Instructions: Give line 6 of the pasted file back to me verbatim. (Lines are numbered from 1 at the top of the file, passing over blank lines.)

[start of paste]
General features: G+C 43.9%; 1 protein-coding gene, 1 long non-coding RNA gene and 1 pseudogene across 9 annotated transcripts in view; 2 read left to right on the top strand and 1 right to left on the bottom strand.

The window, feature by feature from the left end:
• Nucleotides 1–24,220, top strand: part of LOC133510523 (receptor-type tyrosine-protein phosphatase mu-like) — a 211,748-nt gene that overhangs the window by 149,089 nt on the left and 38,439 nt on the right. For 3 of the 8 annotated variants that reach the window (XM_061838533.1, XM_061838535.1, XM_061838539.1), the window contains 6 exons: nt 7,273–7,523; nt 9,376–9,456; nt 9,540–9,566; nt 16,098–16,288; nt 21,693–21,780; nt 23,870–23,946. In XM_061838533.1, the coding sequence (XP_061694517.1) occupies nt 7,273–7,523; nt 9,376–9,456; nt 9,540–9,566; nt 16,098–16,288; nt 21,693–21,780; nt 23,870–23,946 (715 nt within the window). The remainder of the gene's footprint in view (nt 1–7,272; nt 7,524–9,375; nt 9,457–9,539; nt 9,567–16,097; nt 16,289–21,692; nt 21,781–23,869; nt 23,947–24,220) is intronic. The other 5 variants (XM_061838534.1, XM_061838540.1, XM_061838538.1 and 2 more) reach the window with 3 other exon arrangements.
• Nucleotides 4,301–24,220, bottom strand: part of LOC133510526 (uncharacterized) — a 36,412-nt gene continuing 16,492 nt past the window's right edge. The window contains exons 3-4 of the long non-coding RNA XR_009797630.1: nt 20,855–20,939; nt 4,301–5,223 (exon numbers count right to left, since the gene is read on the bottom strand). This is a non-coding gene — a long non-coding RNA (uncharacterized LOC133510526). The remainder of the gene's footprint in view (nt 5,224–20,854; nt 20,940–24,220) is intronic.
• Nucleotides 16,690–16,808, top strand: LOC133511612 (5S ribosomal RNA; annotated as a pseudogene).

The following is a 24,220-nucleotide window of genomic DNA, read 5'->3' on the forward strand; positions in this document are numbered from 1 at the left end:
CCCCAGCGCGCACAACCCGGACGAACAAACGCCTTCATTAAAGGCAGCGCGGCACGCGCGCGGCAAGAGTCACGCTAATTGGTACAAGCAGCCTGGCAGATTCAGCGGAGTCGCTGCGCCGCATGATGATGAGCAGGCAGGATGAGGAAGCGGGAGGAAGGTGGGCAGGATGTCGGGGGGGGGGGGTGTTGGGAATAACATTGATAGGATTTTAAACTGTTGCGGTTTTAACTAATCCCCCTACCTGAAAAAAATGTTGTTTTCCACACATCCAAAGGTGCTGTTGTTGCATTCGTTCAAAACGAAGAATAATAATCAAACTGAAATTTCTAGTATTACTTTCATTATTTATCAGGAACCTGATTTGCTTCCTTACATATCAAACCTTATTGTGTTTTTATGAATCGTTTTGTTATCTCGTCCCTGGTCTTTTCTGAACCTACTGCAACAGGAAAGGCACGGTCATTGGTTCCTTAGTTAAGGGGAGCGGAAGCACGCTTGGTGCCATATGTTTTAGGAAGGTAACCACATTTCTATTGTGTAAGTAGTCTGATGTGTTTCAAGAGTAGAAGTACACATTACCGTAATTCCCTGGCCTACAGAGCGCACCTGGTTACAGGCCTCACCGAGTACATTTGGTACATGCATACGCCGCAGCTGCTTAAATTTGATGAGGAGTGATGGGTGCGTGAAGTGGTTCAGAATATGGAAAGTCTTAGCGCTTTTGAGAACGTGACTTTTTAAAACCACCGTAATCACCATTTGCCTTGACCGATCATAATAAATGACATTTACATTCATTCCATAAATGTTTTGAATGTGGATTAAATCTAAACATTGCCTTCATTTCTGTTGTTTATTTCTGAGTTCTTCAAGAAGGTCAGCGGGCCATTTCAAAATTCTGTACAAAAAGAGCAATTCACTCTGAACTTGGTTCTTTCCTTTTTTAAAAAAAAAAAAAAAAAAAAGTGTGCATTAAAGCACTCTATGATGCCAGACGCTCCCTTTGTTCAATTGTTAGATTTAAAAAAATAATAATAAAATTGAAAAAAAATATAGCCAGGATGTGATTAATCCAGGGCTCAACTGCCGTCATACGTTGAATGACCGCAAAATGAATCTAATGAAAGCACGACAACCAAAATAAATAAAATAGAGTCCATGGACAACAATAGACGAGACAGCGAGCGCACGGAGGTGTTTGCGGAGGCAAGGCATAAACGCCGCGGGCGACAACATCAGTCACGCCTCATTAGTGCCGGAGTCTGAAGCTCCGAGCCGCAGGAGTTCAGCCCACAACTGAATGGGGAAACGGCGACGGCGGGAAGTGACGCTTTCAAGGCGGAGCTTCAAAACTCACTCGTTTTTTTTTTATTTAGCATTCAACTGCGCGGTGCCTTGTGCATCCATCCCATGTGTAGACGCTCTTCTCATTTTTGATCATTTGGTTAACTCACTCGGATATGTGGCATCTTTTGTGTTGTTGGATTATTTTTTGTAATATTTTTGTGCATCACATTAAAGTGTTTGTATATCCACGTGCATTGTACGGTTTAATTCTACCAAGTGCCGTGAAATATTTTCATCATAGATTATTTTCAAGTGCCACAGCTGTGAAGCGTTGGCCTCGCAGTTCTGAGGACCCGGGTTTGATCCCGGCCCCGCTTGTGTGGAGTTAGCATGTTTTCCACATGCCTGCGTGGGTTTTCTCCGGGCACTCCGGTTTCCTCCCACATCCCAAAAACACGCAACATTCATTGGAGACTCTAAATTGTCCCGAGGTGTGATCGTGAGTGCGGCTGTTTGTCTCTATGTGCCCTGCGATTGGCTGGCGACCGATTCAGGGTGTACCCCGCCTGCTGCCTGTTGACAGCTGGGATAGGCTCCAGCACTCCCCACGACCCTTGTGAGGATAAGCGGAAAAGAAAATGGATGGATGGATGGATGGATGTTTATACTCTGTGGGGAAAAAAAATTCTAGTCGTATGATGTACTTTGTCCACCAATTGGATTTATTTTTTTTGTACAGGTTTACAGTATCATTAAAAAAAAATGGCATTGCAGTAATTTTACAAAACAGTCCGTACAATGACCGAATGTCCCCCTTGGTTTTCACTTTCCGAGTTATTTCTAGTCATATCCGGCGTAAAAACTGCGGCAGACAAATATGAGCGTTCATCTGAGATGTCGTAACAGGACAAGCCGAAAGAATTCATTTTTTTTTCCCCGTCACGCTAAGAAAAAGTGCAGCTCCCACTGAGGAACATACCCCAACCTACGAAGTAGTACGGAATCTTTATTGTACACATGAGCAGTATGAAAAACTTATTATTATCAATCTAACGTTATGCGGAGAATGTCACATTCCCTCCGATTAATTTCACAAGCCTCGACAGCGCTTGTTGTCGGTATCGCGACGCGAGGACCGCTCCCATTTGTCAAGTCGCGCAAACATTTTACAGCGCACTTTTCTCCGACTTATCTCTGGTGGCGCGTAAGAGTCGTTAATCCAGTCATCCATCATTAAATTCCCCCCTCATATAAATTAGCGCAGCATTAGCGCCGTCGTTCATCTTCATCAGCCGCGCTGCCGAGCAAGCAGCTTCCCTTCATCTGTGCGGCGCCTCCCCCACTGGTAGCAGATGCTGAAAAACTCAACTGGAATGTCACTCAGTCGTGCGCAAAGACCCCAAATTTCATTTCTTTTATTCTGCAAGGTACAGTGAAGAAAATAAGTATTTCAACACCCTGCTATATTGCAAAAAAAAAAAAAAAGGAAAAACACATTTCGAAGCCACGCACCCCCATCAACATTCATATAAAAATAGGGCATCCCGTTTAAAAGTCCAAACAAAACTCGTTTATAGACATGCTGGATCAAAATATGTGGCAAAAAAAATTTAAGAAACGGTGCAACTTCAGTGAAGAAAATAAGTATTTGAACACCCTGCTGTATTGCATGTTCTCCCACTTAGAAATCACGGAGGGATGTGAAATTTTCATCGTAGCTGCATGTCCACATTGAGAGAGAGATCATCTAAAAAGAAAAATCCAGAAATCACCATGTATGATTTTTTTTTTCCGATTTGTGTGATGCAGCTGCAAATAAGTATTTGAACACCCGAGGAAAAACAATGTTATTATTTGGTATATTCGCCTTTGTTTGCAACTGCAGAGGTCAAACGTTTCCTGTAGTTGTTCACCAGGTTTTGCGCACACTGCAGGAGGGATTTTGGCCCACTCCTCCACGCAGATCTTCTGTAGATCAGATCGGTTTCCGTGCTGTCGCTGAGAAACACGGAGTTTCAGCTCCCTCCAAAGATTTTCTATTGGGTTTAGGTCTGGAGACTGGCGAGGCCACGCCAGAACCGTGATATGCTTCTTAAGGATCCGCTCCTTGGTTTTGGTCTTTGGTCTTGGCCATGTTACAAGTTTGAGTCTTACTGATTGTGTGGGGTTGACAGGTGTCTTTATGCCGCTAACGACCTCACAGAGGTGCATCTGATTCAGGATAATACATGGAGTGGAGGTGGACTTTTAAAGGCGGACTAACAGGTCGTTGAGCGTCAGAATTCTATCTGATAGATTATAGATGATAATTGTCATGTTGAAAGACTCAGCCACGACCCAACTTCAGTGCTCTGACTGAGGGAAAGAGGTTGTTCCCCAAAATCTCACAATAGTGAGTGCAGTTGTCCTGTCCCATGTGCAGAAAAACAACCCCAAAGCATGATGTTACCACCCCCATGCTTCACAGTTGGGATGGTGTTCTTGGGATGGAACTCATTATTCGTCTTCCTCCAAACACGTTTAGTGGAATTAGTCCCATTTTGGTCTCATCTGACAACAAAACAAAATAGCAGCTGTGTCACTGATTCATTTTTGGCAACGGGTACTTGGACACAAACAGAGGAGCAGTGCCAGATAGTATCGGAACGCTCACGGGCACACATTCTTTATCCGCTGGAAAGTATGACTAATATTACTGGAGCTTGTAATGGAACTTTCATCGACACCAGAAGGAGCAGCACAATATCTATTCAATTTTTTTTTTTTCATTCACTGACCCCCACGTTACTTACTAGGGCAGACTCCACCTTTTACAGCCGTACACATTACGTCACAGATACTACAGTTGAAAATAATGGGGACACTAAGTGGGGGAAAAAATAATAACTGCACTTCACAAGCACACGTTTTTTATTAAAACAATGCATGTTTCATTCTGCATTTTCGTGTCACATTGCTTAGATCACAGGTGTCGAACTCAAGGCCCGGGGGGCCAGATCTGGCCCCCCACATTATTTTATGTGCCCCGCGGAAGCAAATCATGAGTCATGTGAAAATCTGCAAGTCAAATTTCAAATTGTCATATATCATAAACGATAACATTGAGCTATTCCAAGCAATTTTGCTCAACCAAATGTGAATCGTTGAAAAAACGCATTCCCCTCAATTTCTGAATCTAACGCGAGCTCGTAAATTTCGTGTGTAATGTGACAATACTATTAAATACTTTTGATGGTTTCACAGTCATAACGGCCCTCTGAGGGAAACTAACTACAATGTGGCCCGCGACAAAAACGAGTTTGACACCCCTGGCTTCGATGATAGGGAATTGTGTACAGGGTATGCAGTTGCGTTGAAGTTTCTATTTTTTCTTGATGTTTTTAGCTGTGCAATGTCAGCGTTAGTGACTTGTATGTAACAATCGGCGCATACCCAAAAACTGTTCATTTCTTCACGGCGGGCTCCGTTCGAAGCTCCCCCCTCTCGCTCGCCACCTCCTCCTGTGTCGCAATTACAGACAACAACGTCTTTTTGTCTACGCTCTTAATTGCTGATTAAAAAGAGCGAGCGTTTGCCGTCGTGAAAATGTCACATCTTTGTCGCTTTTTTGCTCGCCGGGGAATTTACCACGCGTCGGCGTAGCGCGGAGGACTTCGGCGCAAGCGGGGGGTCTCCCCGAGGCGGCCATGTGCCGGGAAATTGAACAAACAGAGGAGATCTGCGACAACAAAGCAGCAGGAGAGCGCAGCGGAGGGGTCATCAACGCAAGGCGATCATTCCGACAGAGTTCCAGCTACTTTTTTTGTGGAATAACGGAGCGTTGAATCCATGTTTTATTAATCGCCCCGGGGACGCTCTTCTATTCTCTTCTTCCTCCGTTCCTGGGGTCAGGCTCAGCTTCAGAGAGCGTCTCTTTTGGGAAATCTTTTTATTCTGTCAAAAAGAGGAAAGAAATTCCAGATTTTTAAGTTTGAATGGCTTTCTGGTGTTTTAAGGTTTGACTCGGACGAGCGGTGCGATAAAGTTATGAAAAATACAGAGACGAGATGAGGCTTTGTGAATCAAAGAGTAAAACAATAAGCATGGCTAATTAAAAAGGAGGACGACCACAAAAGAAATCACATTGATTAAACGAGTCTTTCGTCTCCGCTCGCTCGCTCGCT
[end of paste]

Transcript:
The following is a 24,220-nucleotide window of genomic DNA, read 5'->3' on the forward strand; positions in this document are numbered from 1 at the left end: